SCPC Visits Yantaishan Hospital in Yantai, China
This information was contributed by Deb Koeppen, BSN RN, the Director of Business Development at the Society of Cardiovascular Patient Care
I am met in the early morning by hospital administration from Yantaishan Hospital that came to the hotel where I was staying to share a quick breakfast before leaving for their facility. Two of the individuals are known to me from their visit to the U.S. where they attended an accreditation workshop. Noting that I wear only a leather jacket to venture outside, the VP takes off her coat and insists that I borrow this from her. She is very insistent and so I comply. Following breakfast we step outside into the frigid morning air and into a van. I believe the warmth of the VPs kind gesture provided more than that of the coat. To the left, I see the sun rising over the Yellow Sea. Arriving after dark last evening, I was unaware that Yantai was a port city and situated on the tip of a Peninsula. In 2004, it was recognized as the most charming city in all of China. Looking out over the water, mountains dressed in a morning mist, I could certainly see why.
Much smaller in comparison to Shanghai, Yantai would still be considered a large city by U.S. standards. We drive a short distance through narrow cobblestone streets to reach the hospital which also boasts a beautiful view of the Sea. As we approach, it is obvious the facility was built years ago. We enter through a side door in an alleyway and are quickly taken up 4 flights of narrow and winding steps to reach a room, well let and filled with photographs and other memorabilia celebrating the hospitals rich history. Built by the French in the mid 1800’s, it appeared from my first impression, that little had changed, at least in this building. Stained glass windows and curved, low doorways added a character seldom seen in contemporary hospitals found in the states.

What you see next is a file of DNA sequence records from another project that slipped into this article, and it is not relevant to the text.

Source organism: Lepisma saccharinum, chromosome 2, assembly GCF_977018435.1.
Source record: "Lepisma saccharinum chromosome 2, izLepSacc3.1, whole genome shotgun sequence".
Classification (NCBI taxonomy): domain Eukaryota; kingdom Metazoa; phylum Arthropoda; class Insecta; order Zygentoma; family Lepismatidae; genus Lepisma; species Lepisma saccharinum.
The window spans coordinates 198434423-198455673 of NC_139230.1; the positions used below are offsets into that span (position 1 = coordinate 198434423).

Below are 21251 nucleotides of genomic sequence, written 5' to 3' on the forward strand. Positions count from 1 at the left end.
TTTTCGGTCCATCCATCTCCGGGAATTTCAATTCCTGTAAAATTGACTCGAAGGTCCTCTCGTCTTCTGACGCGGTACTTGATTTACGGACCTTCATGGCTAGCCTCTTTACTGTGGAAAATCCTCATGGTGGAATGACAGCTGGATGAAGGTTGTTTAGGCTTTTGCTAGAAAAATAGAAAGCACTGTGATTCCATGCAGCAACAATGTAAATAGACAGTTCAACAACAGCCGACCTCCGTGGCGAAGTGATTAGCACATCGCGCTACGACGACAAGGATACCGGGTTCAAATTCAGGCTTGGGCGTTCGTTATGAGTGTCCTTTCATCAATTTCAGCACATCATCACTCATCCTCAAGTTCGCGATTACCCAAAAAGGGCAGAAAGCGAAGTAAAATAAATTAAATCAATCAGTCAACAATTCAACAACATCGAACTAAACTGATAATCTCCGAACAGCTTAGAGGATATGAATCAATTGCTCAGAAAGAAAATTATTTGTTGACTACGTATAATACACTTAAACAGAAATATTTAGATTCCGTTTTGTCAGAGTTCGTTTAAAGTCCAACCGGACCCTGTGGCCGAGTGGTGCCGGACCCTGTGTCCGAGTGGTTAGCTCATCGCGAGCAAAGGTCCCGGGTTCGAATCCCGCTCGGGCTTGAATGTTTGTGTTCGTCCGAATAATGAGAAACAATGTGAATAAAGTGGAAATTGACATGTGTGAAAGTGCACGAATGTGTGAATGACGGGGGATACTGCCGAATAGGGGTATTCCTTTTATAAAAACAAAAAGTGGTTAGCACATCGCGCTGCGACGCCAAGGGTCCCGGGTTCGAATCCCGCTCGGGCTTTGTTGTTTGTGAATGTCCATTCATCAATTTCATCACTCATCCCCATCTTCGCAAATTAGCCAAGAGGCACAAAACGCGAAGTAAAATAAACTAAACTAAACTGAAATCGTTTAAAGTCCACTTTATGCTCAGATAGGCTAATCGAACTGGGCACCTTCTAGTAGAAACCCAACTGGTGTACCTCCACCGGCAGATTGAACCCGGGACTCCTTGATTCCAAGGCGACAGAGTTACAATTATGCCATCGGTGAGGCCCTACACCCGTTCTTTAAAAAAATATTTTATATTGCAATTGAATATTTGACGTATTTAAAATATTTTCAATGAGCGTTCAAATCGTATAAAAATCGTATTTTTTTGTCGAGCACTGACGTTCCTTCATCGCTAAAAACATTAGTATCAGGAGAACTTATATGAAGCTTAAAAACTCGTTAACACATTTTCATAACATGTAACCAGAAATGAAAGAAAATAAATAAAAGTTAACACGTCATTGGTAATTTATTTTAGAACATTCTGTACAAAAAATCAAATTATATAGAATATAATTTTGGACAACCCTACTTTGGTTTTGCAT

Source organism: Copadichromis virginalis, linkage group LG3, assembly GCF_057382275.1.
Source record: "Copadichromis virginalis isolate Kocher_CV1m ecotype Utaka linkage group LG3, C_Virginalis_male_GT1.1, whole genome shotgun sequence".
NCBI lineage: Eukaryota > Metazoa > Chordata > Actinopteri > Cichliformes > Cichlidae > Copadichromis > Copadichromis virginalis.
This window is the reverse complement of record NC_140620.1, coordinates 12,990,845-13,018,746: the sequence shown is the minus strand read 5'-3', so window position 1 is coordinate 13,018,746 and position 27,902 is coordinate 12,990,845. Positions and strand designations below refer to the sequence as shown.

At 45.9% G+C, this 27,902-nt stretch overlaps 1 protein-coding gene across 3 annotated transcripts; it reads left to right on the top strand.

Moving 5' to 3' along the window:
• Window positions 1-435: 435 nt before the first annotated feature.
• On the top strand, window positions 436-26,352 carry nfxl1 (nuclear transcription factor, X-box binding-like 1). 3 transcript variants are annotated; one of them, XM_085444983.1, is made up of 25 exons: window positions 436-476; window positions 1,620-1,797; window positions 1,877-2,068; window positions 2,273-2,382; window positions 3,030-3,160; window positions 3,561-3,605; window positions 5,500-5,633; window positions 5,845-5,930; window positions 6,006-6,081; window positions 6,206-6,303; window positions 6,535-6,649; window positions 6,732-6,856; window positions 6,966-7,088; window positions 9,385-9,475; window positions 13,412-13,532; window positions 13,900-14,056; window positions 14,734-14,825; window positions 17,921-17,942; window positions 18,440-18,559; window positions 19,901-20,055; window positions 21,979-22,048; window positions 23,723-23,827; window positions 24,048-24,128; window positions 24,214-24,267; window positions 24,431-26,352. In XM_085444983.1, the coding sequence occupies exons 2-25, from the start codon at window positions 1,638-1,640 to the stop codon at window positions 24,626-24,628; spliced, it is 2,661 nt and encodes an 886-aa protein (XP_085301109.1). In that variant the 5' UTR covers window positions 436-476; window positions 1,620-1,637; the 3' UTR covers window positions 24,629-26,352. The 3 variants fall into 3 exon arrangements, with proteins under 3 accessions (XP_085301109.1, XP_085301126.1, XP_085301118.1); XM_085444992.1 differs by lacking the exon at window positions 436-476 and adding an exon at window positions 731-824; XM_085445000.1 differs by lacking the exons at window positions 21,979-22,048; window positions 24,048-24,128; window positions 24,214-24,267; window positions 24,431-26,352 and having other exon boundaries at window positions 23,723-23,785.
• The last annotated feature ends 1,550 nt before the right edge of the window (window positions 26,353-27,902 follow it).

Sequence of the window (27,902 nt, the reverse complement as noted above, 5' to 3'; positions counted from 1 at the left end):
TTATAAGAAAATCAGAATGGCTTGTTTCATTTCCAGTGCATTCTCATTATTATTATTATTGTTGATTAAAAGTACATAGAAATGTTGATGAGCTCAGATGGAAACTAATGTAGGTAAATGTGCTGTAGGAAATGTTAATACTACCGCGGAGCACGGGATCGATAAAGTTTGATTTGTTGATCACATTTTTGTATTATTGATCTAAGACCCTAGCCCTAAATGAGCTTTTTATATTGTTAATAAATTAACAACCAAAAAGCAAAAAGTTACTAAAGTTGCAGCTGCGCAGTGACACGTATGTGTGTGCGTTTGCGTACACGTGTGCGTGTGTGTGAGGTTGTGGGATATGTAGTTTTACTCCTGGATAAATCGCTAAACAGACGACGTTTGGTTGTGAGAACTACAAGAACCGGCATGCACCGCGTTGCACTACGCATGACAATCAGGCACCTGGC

Our “tour guide” introduces herself as a physician and walks us through Yantaishan hospitals rich history. Her pride is remarkable as we progress through each station. Notable and “famous” pictures of surgeons, old photographs of the hospitals participation in treating the survivors of a famous disaster at sea decades ago and even the current president’s participation in the Beijing Olympics are on display.
After the tour, our guide excuses herself, apologizing that she must leave as there is an emergency surgery and as the surgeon, she plays an important role. Said with all seriousness, I couldn’t help but smile.
Climbing back down the narrow staircase proved a bit more challenging than the trip up but achieved with only a slight stumble about midway. We are then let into an auditorium filled with over 100 physicians and nurses. My picture hangs on a poster along with details provided prior to my arrival about the Society and my current position. I am seated on stage with hospital administration and given a hearty welcome complete with applause and thanks for my visit. The day’s agenda sits before me and it is very full. Following my lecture will be tours and Q&A sessions. Everyone is eager to use every minute I am there to help them improve their ACS processes……They wish to become an accredited CPC next spring. What I will discover later is that they are well on their way.
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